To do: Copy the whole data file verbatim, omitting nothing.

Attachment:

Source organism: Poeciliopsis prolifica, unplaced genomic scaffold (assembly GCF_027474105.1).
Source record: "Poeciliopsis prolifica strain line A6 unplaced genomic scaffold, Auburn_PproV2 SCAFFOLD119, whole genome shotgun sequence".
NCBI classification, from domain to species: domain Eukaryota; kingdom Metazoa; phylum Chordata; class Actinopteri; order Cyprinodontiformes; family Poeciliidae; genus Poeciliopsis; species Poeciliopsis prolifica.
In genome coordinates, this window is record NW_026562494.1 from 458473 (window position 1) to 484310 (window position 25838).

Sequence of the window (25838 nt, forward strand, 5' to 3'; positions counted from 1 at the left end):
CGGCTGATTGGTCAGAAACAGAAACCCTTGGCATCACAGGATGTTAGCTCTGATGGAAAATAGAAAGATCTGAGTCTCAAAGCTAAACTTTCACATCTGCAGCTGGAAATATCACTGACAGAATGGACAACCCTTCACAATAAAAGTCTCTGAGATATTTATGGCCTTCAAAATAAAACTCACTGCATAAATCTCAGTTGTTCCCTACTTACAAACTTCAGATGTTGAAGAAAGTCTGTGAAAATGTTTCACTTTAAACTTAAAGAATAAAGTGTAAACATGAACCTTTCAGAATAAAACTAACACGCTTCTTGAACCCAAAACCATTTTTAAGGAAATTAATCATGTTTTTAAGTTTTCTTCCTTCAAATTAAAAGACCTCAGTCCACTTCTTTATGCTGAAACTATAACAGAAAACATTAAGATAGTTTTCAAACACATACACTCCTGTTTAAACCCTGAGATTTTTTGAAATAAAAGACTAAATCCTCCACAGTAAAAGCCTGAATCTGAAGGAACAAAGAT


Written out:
Source organism: Poeciliopsis prolifica, unplaced genomic scaffold (assembly GCF_027474105.1).
Source record: "Poeciliopsis prolifica strain line A6 unplaced genomic scaffold, Auburn_PproV2 SCAFFOLD119, whole genome shotgun sequence".
NCBI classification, from domain to species: domain Eukaryota; kingdom Metazoa; phylum Chordata; class Actinopteri; order Cyprinodontiformes; family Poeciliidae; genus Poeciliopsis; species Poeciliopsis prolifica.
In genome coordinates, this window is record NW_026562494.1 from 458473 (window position 1) to 484310 (window position 25838).

Sequence of the window (25838 nt, forward strand, 5' to 3'; positions counted from 1 at the left end):
CGGCTGATTGGTCAGAAACAGAAACCCTTGGCATCACAGGATGTTAGCTCTGATGGAAAATAGAAAGATCTGAGTCTCAAAGCTAAACTTTCACATCTGCAGCTGGAAATATCACTGACAGAATGGACAACCCTTCACAATAAAAGTCTCTGAGATATTTATGGCCTTCAAAATAAAACTCACTGCATAAATCTCAGTTGTTCCCTACTTACAAACTTCAGATGTTGAAGAAAGTCTGTGAAAATGTTTCACTTTAAACTTAAAGAATAAAGTGTAAACATGAACCTTTCAGAATAAAACTAACACGCTTCTTGAACCCAAAACCATTTTTAAGGAAATTAATCATGTTTTTAAGTTTTCTTCCTTCAAATTAAAAGACCTCAGTCCACTTCTTTATGCTGAAACTATAACAGAAAACATTAAGATAGTTTTCAAACACATACACTCCTGTTTAAACCCTGAGATTTTTTGAAATAAAAGACTAAATCCTCCACAGTAAAAGCCTGAATCTGAAGGAACAAAGAT